Hasselquist NJ, Metcalfe DB, Marshall JD, Lucas RW, Högberg P. Seasonality and nitrogen supply modify carbon partitioning in understory vegetation of a boreal coniferous forest. Ecology 97: 671-683.

Hasselquist NJ, Metcalfe DB, Inselsbacher E, Stangl Z, Oren R, Näsholm T, Högberg P. Carbon allocation to mycorrhizal fungi drives nitrogen limitation in boreal forests. Ecology 97: 1012-1022.


Craine JM, Augusto L, Brookshire ENJ, Cramer MD, Hasselquist NJ, Koba K, Marin-Spiotta E, Wang L. (2015) Ecological interpretations of nitrogen isotope ratios of terrestrial plants and soils. Plant and Soil 396: 1-26.

Maaroufi N, Nordin A, Hasselquist NJ, Holm Bach L, Palmqvist K, Gundale M. Anthropogenic nitrogen deposition enhances carbon sequestration in boreal soils. Global Change Biology 21: 3169-3180.

Craine JM, Elmore AJ, Wang L, Augusto L, Baisden WT, Brookshire ENJ, Cramer MD, Hasselquist NJ, Hobbie EA, Kahmen A, et al. Convergence of soil nitrogen isotopes across global climate gradients. Scientific Reports 5: 8280.


Hasselquist NJ, Högberg P. Dosage and duration effects of nitrogen additions on  ectomycorrhizal sporocarp production and functioning: an example from two N-limited boreal forests. Ecology and Evolution 4: 3015-3026. (Cover Photo)

Gao Q, Hasselquist NJ, Palmroth S, Zheng Z, You W. Short-term response of soil   respiration to nitrogen fertilization in a subtropical evergreen forest. Soil Biology and Biogeochemistry 76: 297-300.

Högberg MN, Blasko R, Holm Bach L, Hasselquist NJ, Egnell G, Näsholm T, Högberg P. The return of an experimentally N-saturated boreal forest to an N-limited state: observations on the soil microbial community structure, biotic N retention capacity and gross N mineralization. Plant and Soil 381: 45-60.


Metcalfe DB, Eisele B, Hasselquist NJ. Effects of nitrogen fertilization on the forest floor carbon balance over the growing season in a boreal pine forest. Biogeosciences 10: 8223-8231.

Hasselquist EM, Hasselquist NJ, Roger DL. Management of non-native annual plants to support recovery of the endangered perennial forb, Ambrosia pumila. Restoration Ecology 21: 224-231.


Hasselquist NJ, Metcalfe DB, Högberg P. Contrasting effects of low and high nitrogen additions on soil CO2 efflux components and ectomycorrhizal fungal sporocarp production in a boreal forest. Global Change Biology 18: 3596-3605.


Hasselquist NJ, Germino MJ, Sankey JB, Ingram LJ, Glenn NF. Aeolian nutrient fluxes following wildfire in sagebrush steppe: implications for soil carbon storage. Biogeosciences 8: 3649-3659.

Hasselquist NJ, Douhan GW, Allen MF. First report of the ectomycorrhizal status of boletes on the northern Yucatan Peninsula, Mexico determined using isotopic methods. Mycorrhiza 21: 465-471.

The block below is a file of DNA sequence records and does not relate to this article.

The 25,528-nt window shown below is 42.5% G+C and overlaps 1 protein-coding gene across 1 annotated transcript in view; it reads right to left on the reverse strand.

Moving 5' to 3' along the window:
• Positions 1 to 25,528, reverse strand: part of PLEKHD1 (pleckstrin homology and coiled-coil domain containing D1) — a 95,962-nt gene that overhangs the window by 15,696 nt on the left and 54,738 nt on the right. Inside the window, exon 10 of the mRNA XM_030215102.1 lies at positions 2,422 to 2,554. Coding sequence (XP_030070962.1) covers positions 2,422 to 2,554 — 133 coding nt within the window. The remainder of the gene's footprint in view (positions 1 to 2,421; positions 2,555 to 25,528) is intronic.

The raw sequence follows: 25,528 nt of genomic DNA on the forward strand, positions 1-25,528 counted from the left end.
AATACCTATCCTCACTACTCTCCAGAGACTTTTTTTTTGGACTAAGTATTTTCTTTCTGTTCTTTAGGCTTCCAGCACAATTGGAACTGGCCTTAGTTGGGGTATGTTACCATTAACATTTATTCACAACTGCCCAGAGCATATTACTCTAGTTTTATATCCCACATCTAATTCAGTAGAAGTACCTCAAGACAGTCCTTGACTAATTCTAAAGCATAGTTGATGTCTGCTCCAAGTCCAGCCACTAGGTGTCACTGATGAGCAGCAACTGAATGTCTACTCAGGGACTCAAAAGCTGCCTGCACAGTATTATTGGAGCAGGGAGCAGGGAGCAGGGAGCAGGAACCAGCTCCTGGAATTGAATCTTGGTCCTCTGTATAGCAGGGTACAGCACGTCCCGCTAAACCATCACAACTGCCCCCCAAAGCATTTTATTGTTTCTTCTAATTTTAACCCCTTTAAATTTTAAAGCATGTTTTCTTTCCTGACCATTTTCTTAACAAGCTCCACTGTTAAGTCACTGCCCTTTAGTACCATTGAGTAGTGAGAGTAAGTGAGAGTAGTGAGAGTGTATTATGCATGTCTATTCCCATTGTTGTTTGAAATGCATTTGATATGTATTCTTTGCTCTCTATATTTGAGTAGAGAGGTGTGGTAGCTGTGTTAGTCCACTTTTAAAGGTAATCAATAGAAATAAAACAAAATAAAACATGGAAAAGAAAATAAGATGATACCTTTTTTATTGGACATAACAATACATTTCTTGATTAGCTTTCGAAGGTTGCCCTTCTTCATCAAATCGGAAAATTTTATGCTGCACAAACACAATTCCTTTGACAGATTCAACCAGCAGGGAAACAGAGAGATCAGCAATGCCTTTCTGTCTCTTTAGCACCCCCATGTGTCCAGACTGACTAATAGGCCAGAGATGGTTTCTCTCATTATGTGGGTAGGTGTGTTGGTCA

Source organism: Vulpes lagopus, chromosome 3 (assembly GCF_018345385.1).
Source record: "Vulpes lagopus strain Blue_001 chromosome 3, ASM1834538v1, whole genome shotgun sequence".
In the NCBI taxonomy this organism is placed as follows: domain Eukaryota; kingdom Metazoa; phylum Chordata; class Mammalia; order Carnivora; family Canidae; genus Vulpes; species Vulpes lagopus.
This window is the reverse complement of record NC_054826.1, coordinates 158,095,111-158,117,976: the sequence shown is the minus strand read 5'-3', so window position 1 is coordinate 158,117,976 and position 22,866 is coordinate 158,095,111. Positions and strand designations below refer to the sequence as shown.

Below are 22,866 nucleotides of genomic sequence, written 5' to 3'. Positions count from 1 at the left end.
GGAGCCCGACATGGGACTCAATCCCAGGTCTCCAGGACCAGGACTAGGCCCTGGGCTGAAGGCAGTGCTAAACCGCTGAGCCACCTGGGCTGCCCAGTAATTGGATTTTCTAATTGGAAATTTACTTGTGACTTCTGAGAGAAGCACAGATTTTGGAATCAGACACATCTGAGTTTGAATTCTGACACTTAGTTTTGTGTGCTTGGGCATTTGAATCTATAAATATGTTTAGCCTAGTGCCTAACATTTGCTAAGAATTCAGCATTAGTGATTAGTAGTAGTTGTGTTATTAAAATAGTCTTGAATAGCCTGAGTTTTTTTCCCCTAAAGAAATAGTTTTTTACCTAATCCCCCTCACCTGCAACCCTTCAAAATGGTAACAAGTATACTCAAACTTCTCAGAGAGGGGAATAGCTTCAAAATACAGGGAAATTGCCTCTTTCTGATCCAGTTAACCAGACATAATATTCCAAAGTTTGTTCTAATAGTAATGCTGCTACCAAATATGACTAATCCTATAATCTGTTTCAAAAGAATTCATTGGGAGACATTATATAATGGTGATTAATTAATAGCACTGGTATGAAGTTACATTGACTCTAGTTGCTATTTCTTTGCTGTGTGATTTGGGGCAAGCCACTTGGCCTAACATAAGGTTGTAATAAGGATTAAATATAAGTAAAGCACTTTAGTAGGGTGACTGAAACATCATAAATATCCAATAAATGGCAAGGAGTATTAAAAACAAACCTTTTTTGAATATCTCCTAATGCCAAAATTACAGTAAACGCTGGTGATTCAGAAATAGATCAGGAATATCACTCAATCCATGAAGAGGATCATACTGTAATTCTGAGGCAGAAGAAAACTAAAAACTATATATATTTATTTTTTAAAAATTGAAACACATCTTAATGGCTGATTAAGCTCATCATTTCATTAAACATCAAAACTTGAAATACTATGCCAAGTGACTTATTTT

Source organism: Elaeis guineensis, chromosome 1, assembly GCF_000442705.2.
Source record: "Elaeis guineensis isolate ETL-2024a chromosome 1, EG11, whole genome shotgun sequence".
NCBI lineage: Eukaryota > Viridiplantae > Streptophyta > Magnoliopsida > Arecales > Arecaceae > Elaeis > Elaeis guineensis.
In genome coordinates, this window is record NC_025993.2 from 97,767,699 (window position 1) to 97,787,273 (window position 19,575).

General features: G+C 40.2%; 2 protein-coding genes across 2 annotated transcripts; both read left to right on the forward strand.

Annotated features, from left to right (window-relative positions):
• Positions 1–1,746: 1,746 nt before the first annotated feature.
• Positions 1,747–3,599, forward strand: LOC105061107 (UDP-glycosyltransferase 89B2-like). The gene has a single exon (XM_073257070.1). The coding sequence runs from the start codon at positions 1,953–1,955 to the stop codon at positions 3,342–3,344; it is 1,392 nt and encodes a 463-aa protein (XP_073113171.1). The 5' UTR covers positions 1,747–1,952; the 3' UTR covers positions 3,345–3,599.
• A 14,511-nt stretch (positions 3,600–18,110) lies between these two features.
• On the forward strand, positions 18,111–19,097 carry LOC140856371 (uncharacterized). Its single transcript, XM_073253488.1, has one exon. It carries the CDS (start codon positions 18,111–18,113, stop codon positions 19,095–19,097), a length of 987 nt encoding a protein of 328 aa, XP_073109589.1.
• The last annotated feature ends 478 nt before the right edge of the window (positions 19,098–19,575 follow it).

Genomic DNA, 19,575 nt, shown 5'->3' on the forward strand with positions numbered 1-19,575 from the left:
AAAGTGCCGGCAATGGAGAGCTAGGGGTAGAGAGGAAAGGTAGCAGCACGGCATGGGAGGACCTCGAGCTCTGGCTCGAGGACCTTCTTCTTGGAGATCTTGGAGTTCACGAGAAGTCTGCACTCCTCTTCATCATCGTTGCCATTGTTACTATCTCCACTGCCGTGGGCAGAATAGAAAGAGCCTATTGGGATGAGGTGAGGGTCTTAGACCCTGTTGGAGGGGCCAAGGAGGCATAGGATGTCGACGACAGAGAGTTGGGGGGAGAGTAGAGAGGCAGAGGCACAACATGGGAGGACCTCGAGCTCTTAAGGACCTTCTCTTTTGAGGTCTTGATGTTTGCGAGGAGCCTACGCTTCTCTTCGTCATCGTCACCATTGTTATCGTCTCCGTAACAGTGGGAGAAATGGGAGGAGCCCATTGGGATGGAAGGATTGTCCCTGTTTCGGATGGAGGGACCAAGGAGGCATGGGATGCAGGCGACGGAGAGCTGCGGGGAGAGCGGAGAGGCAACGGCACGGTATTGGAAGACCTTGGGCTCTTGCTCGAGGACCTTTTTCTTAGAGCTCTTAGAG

Hasselquist NJ, Allen MF, Santiago LS. Water relations of evergreen and drought-deciduous trees along a seasonally dry tropical forest chronosequence. Oecologia 164: 881-890.

Hasselquist NJ, Santiago LS, Allen MF. Belowground nitrogen dynamics in relation    to hurricane damage along a tropical dry forest chronosequence. Biogeochemistry 98: 89-100.

Hasselquist NJ, Vargas R, Allen MF. Using soil sensing technology to examine interactions and controls between ectomycorrhizal growth and environmental factors on soil CO2 dynamics. Plant and Soil 331: 17-29. (Cover Photo)

Vargas R, Hasselquist NJ, Allen EB, Allen MF. Effects of a hurricane disturbance on aboveground forest structure, arbuscular mycorrhizae and belowground carbon in a restored tropical forest. Ecosystems 13: 118-128.

Vargas R, Baldocchi DD, Querejeta JI, Curtis PS, Hasselquist NJ, Janssens IA, Allen MF, Montagnani L. Ecosystem CO2 fluxes of arbuscular and ectomycorrhizal dominated vegetation types are differentially influenced by precipitation and temperature. New Phytologist 185: 226-236.


Hasselquist NJ, Allen MF. Increasing demands on limited water resources: consequences for two endangered plants in Amargosa Valley, USA. American Journal of Botany 96: 620-626.


Germino MJ, Hasselquist NJ, McGonigle TC, Smith WK, Sheridan PP. Landscape and age-based factors affecting fungal colonization of conifer seedling roots at the alpine-treeline. Canadian Journal of Forest Research 36: 901-909.


Hasselquist NJ, Germino MJ, McGonigle TC, Smith WK. Variability of Cenococcum infection and its ecophysiological significance for young conifers at alpine-treeline. New Phytologist 165: 867-873.

Maher EL, Germino MJ, Hasselquist NJ. Interactive effects of tree and herb cover on survivorship, physiology, and microclimate of conifer seedlings at the alpine-treeline ecotone. Canadian Journal of Forest Research 35: 567-574.

Researcher at the Department of Forest Ecology and Management; Ecohydrology
Telephone: +46-90-786 8208, +46-76-148 4834
Work description: I am an ecosystem ecologist with a strong research background in botany, plant physiology, mycology, plant-soil interactions, terrestrial carbon and nitrogen cycling, and disturbance ecology. The unifying theme running throughout my research is the use of stable isotopes to increase our understanding of how anthropogenic stressors and climate variability affect the complex interactions and feedbacks among plants, soil microbes (namely mycorrhizal fungi), and biogeochemical cycles in terrestrial ecosystems.
Postal address:
Institutionen för skogens ekologi och skötsel
901 83 Umeå